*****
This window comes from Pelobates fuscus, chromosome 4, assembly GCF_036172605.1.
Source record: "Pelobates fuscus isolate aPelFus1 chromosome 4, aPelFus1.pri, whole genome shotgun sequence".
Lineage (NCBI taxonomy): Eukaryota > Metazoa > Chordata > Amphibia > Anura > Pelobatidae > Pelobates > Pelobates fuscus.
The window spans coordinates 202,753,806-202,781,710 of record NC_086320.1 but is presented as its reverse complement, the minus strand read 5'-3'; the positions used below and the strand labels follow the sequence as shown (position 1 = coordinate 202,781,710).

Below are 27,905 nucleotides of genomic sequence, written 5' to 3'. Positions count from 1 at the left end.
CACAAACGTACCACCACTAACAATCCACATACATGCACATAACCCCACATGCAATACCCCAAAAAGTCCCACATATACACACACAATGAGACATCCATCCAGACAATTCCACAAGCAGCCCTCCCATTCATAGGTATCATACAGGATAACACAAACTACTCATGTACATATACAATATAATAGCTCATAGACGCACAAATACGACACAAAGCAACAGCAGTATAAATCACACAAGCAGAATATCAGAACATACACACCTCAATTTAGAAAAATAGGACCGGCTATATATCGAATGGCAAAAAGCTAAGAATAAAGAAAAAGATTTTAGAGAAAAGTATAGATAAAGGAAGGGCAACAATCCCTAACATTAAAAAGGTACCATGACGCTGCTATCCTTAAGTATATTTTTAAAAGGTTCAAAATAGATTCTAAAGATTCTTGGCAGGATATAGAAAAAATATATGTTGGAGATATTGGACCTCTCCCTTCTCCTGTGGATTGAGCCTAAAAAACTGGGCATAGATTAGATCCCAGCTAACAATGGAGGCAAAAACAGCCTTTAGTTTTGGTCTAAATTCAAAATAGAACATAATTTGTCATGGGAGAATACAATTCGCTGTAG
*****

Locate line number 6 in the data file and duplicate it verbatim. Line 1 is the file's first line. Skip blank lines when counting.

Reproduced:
CACAAACGTACCACCACTAACAATCCACATACATGCACATAACCCCACATGCAATACCCCAAAAAGTCCCACATATACACACACAATGAGACATCCATCCAGACAATTCCACAAGCAGCCCTCCCATTCATAGGTATCATACAGGATAACACAAACTACTCATGTACATATACAATATAATAGCTCATAGACGCACAAATACGACACAAAGCAACAGCAGTATAAATCACACAAGCAGAATATCAGAACATACACACCTCAATTTAGAAAAATAGGACCGGCTATATATCGAATGGCAAAAAGCTAAGAATAAAGAAAAAGATTTTAGAGAAAAGTATAGATAAAGGAAGGGCAACAATCCCTAACATTAAAAAGGTACCATGACGCTGCTATCCTTAAGTATATTTTTAAAAGGTTCAAAATAGATTCTAAAGATTCTTGGCAGGATATAGAAAAAATATATGTTGGAGATATTGGACCTCTCCCTTCTCCTGTGGATTGAGCCTAAAAAACTGGGCATAGATTAGATCCCAGCTAACAATGGAGGCAAAAACAGCCTTTAGTTTTGGTCTAAATTCAAAATAGAACATAATTTGTCATGGGAGAATACAATTCGCTGTAG